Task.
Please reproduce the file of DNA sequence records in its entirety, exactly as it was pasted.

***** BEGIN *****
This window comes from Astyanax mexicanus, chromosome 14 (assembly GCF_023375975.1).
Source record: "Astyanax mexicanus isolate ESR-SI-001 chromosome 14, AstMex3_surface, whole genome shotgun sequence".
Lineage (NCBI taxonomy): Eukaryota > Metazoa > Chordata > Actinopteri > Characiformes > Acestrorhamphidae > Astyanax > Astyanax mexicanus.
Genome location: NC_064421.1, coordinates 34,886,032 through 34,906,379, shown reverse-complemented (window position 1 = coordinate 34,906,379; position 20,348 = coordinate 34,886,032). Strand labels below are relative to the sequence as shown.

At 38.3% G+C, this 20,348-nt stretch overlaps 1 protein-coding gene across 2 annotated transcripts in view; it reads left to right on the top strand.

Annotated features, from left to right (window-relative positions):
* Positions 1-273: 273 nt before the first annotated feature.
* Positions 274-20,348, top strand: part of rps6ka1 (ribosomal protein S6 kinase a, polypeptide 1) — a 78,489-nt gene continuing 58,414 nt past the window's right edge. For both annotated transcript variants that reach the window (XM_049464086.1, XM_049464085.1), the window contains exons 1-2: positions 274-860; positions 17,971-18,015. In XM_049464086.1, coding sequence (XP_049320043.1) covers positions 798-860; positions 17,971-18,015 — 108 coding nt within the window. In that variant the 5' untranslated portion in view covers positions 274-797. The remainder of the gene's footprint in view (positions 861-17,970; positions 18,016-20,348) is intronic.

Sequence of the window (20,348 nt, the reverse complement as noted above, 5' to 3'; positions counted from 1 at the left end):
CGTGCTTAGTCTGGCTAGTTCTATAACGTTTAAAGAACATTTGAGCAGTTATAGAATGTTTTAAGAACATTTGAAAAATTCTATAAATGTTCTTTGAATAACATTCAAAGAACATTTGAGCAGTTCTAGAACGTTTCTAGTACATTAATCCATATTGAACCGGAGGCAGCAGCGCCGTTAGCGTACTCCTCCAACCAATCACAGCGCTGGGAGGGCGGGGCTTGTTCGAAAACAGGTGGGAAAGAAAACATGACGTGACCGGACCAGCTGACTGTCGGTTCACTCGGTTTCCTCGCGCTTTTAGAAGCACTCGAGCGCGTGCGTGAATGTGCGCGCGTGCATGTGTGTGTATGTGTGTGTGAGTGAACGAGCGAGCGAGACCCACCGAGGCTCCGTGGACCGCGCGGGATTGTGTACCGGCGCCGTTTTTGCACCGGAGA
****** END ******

This window comes from Astyanax mexicanus, chromosome 14 (assembly GCF_023375975.1).
Source record: "Astyanax mexicanus isolate ESR-SI-001 chromosome 14, AstMex3_surface, whole genome shotgun sequence".
Lineage (NCBI taxonomy): Eukaryota > Metazoa > Chordata > Actinopteri > Characiformes > Acestrorhamphidae > Astyanax > Astyanax mexicanus.
Genome location: NC_064421.1, coordinates 34,886,032 through 34,906,379, shown reverse-complemented (window position 1 = coordinate 34,906,379; position 20,348 = coordinate 34,886,032). Strand labels below are relative to the sequence as shown.

At 38.3% G+C, this 20,348-nt stretch overlaps 1 protein-coding gene across 2 annotated transcripts in view; it reads left to right on the top strand.

Annotated features, from left to right (window-relative positions):
* Positions 1-273: 273 nt before the first annotated feature.
* Positions 274-20,348, top strand: part of rps6ka1 (ribosomal protein S6 kinase a, polypeptide 1) — a 78,489-nt gene continuing 58,414 nt past the window's right edge. For both annotated transcript variants that reach the window (XM_049464086.1, XM_049464085.1), the window contains exons 1-2: positions 274-860; positions 17,971-18,015. In XM_049464086.1, coding sequence (XP_049320043.1) covers positions 798-860; positions 17,971-18,015 — 108 coding nt within the window. In that variant the 5' untranslated portion in view covers positions 274-797. The remainder of the gene's footprint in view (positions 861-17,970; positions 18,016-20,348) is intronic.

Sequence of the window (20,348 nt, the reverse complement as noted above, 5' to 3'; positions counted from 1 at the left end):
CGTGCTTAGTCTGGCTAGTTCTATAACGTTTAAAGAACATTTGAGCAGTTATAGAATGTTTTAAGAACATTTGAAAAATTCTATAAATGTTCTTTGAATAACATTCAAAGAACATTTGAGCAGTTCTAGAACGTTTCTAGTACATTAATCCATATTGAACCGGAGGCAGCAGCGCCGTTAGCGTACTCCTCCAACCAATCACAGCGCTGGGAGGGCGGGGCTTGTTCGAAAACAGGTGGGAAAGAAAACATGACGTGACCGGACCAGCTGACTGTCGGTTCACTCGGTTTCCTCGCGCTTTTAGAAGCACTCGAGCGCGTGCGTGAATGTGCGCGCGTGCATGTGTGTGTATGTGTGTGTGAGTGAACGAGCGAGCGAGACCCACCGAGGCTCCGTGGACCGCGCGGGATTGTGTACCGGCGCCGTTTTTGCACCGGAGA